Archive | Meals RSS feed for this section

Pickles, Bananas and New Recipes.

13 Jul

So, finally, pickling cucumbers and fresh dill are available at the farmers’ market. I bought 6 cucumbers and they fit perfectly into one of the quart jars that came with my new canning kit. I added some garlic, peppercorns, tumeric and coriander seeds. We’ll see how it turns out! They lovely jar is sitting on top of the fridge fermenting and the rest of the dill is happily displayed in a vase in the living room. Now everything smells like dill.

Also, today, someone sent me a link to an interesting article about bananas: What’s the Carbon Footprint of a Banana? I still don’t expect to eat them on a regular basis. Bananas have never been high on my list of favorite fruits – but now I won’t feel as  bad for that occasional slice of homemade banana nut bread that one of my (evil) coworkers insists on bringing in.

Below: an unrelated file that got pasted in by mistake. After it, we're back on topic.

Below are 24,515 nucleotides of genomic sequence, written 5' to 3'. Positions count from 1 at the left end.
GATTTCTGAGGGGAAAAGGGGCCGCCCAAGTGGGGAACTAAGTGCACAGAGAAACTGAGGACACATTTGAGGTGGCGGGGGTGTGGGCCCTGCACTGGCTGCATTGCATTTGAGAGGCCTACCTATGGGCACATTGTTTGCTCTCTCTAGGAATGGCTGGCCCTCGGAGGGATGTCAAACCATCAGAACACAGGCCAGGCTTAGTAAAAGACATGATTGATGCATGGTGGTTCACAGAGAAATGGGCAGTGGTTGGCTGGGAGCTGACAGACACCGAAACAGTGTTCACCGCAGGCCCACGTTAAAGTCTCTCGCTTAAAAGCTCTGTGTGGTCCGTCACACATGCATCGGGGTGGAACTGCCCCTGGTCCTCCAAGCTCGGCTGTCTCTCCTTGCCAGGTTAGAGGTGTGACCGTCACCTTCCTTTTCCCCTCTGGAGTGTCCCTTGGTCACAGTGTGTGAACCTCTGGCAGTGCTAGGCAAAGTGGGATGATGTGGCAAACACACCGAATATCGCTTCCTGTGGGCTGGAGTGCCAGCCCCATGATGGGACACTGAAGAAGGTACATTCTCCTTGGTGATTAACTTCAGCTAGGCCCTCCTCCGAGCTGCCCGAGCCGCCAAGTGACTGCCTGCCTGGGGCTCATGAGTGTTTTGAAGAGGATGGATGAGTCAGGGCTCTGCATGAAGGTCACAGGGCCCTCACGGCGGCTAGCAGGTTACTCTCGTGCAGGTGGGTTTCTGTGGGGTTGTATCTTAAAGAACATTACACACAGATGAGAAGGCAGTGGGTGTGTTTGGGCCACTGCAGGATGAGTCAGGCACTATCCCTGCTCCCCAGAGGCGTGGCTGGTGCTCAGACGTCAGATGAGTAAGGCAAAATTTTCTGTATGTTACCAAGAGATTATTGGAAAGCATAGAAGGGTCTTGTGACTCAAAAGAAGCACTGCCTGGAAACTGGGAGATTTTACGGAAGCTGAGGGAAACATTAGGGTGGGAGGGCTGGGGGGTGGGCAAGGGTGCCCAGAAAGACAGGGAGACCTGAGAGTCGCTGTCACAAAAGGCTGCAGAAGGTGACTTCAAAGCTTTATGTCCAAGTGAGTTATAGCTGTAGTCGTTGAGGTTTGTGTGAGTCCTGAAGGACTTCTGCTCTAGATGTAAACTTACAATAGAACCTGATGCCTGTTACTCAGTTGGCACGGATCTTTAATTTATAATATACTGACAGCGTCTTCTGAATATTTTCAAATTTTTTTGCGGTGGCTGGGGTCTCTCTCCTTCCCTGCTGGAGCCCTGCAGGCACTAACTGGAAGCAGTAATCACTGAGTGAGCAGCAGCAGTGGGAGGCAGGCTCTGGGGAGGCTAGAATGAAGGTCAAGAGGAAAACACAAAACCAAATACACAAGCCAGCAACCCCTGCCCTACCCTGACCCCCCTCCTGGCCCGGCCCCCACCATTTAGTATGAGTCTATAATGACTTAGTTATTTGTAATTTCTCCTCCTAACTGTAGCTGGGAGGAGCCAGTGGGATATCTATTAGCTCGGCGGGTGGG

Recipe Update: Last week was a bit of a failure with my recipe experiment with it being a short work week (due to the fourth of July) and 3 evenings of being social and out of the house. I did get to make one recipe from Greens, Glorious Greens and another from an online source. I know, I know. “Online” doesn’t count as one of my cookbooks. BUT – it was really good!

Pasta with Leeks and Greens. An excellent vegetarian recipe – especially topped with cheese.

Flourless Brownies: Seriously though. This is a recipe provided on the Whole Foods website. It’s made with black beans instead of flour. Makes a fabulous, nutritious, cake-like brownie.

Next week’s recipes: Well, right now I’m having a look at The Frugal Gourmet Cooks Three Ancient Cuisines. The recipes are a bit more on the… adventurous side.  But, since we have a local variety, I am thinking about the Sardine and Macaroni Salad and also the Garbanzo Polenta.

Advertisements

Recipes Are Good

27 Jun

So, over the last few weeks, I have been doing a bit of a spring cleaning.. of the mind! For many months I was having trouble commiting to the effort of cooking on a regular basis. I was even having a bit of a block when thinking about what to make so, for the most part, I didn’t really make much of anything.